One does not have to espouse postmodernism to recognize how problematic literary—as well as historical and legal—evidence is. We might long for the golden ideal of a rational argument that derives its truth from evidence that is clear, coherent, accessible, and empirical, but evidence and truth are of many kinds, clearly work in complex ways in literary structures (poetic as well as legal and historic), and require subtle, nuanced forms of reading and attention that go beyond the formal and the empirical. This is not, as one sometimes feels in Weinbrot's essays, a matter of the incompetence, ideological agenda, or personal prejudice of other critics. Erudite, direct, and forceful, Weinbrot's explication of Johnson's thinking characteristically suggests few obstacles or difficulties. Evidence is positive, and either supports or does not support the argument. There is no middle ground. But this manner does not address the more nuanced and self-questioning nature of Johnson's writing that emphasizes how little truth is contained in any critical formulation, and his recognition that the thinking mind has to work to generate and to approximate itself to truth. Johnson's writing is particularly sensitive to the creative resistance necessary in generating knowledge and truth, especially truth that seems to be self-evident, and "neutrality" is seldom an option for him, whatever it was for Crane.
Resistance to desire, inclination, fantasy, doubt, opinion, argument, temporal change, and reality in its unexpected manifestations are all part of Johnson's discourse. This is not to say that he finds no value in those experiences, just that he usually encounters them skeptically, by incorporating and transforming them. The proposition, as expressed by Rasselas, that "when wrong opinions are entertained . . . they mutually destroy each other, leaving the mind open to truth," suggests a quintessentially skeptical Johnsonian manner of thinking. These aperçus, shorthand reminders of how Johnson's writing substantiates truths, play off partial perspectives against each other and thereby produce a larger, differential, inwardly experienced thought that is neither merely a synthesis nor an accumulation of the separate original propositions. As Boswell quotes him as saying, "human experience, which is constantly contradicting theory, is the great test of truth." [End Page 647]
Weinbrot is tough on views that apply the term "skepticism" or "resistance" to Johnson's writing, insisting (in "'Obstinate Contests of Disagreeing Virtues': Johnson, Skepticism, the But Clause, and the Dialectical Imperative") on the gap that divides Hume's atheism from Johnson's Christianity, which "was hostile to skepticism because skepticism seemed hostile to happiness" (219): "Much of the supporting evidence for the nature of Johnson's presumed skeptical method actually is subsumed under what I call his secular dialectical imperative" (228). And again, the "fluidity of thought and willingness to engage in the 'but clause' of exception to received wisdom characterize Johnson's dialectical mode of proceeding and its acceptance of contradiction" (209). But "dialectical imperative" is too blunt an instrument to probe the aspect of Johnson's thought that recognizes the many ways in which experience exceeds and escapes the capacities of the rational mind to control its meaning, however necessary the rational mind is to a moral being. Fred Parker (in Scepticism and Literature ), who gets short shrift from Weinbrot, describes that recognition as "sceptical thinking," an "expectation of almost inevitable slippage in a series of distinct but overlapping areas: between theory and experience, between the mind and the world, between language and its referents" (10), and as a way of coming at knowledge that distinguishes it from Pyrrhonism and atheism. Like some other recent critics of Johnson, Parker finds particular value in Johnson's skeptical thinking as it "exposes ideas to the transforming processes of literary realization . . . imbuing them with a new, subtle life invisible in summary and resistant to abstraction, that easily evaporates in any history of thought" (5).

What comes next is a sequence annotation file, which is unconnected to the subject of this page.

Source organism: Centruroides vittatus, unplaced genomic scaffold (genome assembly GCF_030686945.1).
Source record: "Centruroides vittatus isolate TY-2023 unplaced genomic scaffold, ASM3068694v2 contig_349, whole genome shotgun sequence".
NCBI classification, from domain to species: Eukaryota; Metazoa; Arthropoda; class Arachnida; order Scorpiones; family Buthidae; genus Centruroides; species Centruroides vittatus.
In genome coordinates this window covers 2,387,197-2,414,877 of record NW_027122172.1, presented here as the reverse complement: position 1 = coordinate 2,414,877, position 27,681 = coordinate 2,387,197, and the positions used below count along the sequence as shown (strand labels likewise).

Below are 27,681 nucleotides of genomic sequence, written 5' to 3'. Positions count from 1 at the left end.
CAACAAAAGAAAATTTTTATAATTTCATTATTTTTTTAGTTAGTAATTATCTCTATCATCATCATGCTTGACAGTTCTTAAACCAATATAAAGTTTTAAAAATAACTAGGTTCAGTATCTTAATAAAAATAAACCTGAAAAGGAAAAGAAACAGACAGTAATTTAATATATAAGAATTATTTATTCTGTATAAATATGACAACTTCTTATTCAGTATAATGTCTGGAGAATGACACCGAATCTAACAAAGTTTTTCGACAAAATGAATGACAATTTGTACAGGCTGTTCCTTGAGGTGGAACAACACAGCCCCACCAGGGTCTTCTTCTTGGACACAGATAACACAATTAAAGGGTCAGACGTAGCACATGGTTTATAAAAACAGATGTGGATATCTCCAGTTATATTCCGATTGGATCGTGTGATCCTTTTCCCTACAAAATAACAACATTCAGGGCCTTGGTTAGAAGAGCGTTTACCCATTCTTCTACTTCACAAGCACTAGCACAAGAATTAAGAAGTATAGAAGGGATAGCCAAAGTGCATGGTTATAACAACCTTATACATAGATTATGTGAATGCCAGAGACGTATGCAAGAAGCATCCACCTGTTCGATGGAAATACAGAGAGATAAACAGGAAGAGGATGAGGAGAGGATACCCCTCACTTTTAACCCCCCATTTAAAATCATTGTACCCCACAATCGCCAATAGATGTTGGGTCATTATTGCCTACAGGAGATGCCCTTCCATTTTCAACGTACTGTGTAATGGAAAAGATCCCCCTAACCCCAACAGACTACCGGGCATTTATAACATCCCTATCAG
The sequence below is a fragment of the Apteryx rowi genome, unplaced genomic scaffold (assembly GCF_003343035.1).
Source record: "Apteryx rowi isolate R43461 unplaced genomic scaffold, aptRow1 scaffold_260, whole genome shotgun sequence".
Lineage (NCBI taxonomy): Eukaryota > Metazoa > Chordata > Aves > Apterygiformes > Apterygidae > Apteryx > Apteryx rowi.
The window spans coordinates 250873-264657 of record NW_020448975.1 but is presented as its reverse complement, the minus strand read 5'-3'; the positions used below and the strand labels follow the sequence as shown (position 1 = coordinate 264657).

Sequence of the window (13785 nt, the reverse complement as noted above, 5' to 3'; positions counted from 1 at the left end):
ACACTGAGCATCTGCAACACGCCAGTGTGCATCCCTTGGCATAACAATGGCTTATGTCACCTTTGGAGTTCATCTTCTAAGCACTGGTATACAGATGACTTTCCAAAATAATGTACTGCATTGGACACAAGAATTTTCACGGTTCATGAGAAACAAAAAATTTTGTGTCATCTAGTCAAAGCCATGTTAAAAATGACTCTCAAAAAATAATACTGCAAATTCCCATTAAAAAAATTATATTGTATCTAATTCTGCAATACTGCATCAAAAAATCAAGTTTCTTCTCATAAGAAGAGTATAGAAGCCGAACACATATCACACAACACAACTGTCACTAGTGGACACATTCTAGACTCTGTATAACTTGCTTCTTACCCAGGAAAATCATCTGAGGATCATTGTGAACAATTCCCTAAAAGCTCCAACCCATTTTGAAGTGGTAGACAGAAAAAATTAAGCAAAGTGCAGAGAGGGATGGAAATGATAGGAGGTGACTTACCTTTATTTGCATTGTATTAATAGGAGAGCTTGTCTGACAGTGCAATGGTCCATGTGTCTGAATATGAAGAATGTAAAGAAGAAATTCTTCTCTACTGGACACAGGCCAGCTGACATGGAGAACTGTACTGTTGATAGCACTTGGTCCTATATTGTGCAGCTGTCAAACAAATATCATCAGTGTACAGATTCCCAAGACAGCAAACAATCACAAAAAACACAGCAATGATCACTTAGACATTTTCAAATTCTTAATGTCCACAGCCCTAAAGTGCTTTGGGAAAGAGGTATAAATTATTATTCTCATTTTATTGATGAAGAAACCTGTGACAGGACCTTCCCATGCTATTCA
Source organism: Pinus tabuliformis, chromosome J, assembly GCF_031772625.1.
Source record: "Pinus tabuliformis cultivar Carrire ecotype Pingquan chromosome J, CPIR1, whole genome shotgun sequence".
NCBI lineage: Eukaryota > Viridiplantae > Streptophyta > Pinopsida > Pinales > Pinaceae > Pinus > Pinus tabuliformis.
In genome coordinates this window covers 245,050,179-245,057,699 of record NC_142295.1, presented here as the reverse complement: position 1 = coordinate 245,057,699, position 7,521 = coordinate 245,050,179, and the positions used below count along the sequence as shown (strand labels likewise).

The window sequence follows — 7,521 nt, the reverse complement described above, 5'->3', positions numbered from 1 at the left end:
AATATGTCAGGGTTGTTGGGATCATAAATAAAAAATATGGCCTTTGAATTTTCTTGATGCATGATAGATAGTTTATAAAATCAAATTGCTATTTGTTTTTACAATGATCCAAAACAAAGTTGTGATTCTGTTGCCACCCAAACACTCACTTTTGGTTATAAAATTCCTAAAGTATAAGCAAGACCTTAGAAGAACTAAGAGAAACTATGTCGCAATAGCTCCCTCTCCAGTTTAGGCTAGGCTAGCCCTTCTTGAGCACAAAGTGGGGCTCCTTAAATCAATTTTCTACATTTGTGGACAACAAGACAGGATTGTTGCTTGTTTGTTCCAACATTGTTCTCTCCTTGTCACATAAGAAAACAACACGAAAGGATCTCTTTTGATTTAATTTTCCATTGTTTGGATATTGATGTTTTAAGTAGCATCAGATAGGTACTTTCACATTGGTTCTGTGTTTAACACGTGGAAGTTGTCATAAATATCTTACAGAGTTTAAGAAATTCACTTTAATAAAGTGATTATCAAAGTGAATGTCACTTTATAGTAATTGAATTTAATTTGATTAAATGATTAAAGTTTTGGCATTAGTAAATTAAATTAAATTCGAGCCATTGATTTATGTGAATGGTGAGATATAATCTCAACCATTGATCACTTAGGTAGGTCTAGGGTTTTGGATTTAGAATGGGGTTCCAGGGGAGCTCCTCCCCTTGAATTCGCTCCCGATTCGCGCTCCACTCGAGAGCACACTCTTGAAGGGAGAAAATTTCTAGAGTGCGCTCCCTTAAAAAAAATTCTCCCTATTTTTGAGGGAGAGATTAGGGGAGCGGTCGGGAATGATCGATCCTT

Certainly, when faced with the prospect of life without moral purpose, it is easy to embrace the hope, happiness, mercy, and love of which Johnson's writing is full. But the pricelessness of these values is not a given in Johnson's writing, but repeatedly wrestled by him from the jaws of doubt, difficulty, and pain. Being intrinsic to Johnson's knowledge of being human, these values are the warp of a woof that is his sceptical thinking. The outcome is not atheistic rationality—he is clearly antagonistic to the philosophical project of Hume and Voltaire—but a supple, creative, and synthetic form of thinking that opens up layers of historical and personal experience to the reader. But Weinbrot will have no truck with it. This is a pity because it prevents the connection that needs to be made between what Weinbrot demonstrates, in a useful essay ("Johnson Before Boswell in Eighteenth-Century France") about Johnson's presence in French eighteenth-century letters, and Johnson's imaginative appropriation and Anglicization of seventeenth-century French critical thought (described by Parker, Philip Smallwood, and others).
The difference between Weinbrot and Parker amounts to more than semantics; it is indicative of a general failure of a positivistic methodology to [End Page 648] engage with arguments, no less grounded in literary and historical evidence, that value different, real things in Johnson's writings and in literature itself. Aspects of Samuel Johnson constitutes a substantial body of work, but it represents only one way of reading Johnson's writing, and it is weakened by its indifference to legitimate alternatives.
Greg Clingham is Professor of English and Director of the University Press at Bucknell University. He has recently edited a festschrift for the late Simon Varey, Sustaining Literature: Essays on Literature, History, and Culture, 1500-1800 (2007), and he is at work on a book on narrative and the ends of law, 1650-1850.